I'ma spoil the HRV thing for you. The "mystery matrix" is zero dollars. Go behind sam's club, costco, or another super box store shortly after "event weekend", and stuff your van full of commercial grade coroplast. Might wanna ask before you grab the structural shiny frame stuff, though. Build a couple or three plastic sandwiches about a cubic foot each. Run whatcha brung. The fans in broken dehumidifiers all work.
Read this:
https://ecorenovator.org/forum/showthread.php?t=891

Oh yeah, the factor of 10 thing. 10 times smaller, 10 times cheaper, 10 times more likely to work when you plug it in. As always, value is in the eye of the user.

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Old 02-09-21, 02:49 PM   #17
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Next, the pv solar. Your sunpower panels are rated at 200 watts per square meter, peak output. Going with your 4 hours of sun per day, this gives you an average figure of 33⅓ watts per square meter. Mother nature will step in and reduce your average down towards the 25 value I previously cited. Fwiw, I hope you get 30.

If you're going DC with the solar array to the battery bank, pick or build the best charge controller you can. Same situation as upsizing plumbing to combat back pressure, make it stronger than the source. Something you only want to build or buy once, set it and forget it. Drive it like you stole it on autopilot until the batteries wear out, change batteries, repeat.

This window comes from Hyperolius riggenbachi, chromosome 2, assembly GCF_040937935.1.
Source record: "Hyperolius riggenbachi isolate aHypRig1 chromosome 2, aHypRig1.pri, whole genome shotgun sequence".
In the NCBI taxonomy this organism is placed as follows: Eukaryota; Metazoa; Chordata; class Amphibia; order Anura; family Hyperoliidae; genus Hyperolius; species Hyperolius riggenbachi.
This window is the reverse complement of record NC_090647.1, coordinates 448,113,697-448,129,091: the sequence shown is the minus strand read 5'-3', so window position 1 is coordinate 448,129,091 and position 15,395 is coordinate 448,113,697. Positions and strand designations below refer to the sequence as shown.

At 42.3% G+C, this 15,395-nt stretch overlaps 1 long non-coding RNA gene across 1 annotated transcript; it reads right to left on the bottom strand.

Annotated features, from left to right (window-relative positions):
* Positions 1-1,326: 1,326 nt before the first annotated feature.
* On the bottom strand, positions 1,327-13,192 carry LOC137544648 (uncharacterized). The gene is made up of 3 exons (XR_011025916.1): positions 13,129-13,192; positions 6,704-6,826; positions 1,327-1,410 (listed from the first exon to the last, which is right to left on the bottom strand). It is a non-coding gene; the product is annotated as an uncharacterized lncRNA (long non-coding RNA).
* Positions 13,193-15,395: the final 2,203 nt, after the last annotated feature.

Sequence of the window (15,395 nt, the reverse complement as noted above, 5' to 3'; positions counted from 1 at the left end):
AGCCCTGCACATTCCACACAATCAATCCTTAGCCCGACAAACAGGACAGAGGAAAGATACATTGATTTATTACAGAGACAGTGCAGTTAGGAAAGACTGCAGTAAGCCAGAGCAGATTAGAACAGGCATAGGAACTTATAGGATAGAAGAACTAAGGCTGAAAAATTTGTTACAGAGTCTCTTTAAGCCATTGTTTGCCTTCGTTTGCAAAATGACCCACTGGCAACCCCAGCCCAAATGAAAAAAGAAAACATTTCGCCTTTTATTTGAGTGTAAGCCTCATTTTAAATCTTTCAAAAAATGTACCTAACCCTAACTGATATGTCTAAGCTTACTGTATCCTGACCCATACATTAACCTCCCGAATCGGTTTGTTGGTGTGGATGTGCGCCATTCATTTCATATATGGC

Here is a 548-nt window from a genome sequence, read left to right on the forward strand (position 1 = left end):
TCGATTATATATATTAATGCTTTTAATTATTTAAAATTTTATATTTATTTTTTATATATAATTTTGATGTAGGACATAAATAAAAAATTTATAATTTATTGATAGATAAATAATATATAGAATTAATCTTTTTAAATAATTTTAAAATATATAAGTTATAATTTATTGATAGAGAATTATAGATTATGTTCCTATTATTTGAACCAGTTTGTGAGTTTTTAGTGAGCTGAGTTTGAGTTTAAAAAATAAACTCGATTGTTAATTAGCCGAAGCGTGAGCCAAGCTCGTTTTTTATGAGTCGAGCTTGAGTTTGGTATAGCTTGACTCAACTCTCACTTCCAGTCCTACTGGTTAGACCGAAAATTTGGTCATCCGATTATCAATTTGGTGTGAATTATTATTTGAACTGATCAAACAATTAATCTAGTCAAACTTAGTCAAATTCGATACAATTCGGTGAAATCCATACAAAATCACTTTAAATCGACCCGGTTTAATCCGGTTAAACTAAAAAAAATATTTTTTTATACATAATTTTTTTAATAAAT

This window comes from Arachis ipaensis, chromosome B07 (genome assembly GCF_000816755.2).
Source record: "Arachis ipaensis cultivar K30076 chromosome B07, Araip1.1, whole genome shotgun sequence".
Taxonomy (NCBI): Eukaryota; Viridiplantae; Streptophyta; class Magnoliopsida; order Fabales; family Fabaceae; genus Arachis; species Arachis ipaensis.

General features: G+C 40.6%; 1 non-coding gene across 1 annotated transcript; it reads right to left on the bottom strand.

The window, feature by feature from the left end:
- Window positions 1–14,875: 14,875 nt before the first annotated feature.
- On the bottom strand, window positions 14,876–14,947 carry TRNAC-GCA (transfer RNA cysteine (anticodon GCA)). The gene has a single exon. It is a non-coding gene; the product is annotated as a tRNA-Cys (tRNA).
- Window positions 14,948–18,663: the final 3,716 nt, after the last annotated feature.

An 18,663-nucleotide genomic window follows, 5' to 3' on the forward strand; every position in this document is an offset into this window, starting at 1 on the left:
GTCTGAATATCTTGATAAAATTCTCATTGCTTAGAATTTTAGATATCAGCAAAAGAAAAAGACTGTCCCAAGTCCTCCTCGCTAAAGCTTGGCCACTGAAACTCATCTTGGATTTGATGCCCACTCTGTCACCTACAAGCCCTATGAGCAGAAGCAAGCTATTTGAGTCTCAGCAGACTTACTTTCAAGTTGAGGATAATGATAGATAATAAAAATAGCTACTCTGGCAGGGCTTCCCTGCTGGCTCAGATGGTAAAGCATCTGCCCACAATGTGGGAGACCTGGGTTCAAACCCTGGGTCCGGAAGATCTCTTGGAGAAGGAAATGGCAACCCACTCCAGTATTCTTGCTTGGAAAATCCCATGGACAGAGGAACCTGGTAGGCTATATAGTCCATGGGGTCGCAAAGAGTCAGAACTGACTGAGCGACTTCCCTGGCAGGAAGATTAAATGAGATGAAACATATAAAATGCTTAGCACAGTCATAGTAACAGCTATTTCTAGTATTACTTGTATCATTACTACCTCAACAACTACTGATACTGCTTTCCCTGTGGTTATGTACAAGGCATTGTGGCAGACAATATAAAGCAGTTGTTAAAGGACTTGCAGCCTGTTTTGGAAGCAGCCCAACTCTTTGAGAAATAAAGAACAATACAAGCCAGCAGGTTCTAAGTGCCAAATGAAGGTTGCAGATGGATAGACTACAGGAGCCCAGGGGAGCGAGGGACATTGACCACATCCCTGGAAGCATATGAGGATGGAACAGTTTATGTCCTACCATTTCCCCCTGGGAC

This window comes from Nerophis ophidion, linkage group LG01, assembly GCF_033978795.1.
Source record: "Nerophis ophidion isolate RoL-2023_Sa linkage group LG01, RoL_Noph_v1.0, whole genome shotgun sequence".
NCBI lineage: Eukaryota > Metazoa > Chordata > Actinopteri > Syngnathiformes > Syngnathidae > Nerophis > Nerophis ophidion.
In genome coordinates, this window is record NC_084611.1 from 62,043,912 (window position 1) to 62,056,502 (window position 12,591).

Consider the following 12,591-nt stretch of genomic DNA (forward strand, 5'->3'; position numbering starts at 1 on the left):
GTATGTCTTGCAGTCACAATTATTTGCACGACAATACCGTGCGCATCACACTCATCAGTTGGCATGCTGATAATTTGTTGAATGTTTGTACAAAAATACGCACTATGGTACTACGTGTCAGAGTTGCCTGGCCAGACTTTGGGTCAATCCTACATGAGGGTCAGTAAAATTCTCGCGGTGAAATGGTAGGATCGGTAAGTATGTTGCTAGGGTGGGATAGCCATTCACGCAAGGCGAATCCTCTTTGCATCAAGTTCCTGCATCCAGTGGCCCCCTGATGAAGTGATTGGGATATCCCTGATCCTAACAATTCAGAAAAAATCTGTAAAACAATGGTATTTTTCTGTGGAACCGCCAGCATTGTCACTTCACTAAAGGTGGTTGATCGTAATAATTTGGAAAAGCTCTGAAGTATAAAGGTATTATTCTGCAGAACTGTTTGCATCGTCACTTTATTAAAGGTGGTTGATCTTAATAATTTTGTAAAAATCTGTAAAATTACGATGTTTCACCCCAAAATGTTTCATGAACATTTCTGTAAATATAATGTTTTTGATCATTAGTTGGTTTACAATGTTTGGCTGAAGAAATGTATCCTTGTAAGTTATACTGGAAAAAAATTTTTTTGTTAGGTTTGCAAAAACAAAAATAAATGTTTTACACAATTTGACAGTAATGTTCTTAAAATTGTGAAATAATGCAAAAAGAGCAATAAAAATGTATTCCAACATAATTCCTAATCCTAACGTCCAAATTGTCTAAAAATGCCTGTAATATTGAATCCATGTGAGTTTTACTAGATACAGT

If you're using an EV battery pack, use the built-in liquid cooling to help heat your thermal store. Rig up a thermosyphon and consider harvesting heat from the charge controller as well. If it's all indoors, it might not matter. Electrical efficiency vs thermal power generation.
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Old 02-09-21, 03:55 PM   #18
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while you wait, watch, or check back in.

Please refrain from making Ad hominem personal attacks toward me , like that.

You do not actually know my life .. what I do , how I spend my time .. what I've done .. etc .. and even if you did , such would still be irrelevant to the discussion/project here.

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I'm a spoil the HRV thing for you.
You did not spoil anything for me at all. None of what you wrote there is relevant to the objections/issues I previously told you were why I will not being doing the heat-pump HRV you suggested.
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Old 02-10-21, 01:36 AM   #19
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Ad hominem, hahaha now I really feel old! I apologise if I hurt you somehow trying to offer practical suggestions. See ya round, good luck in your endeavors.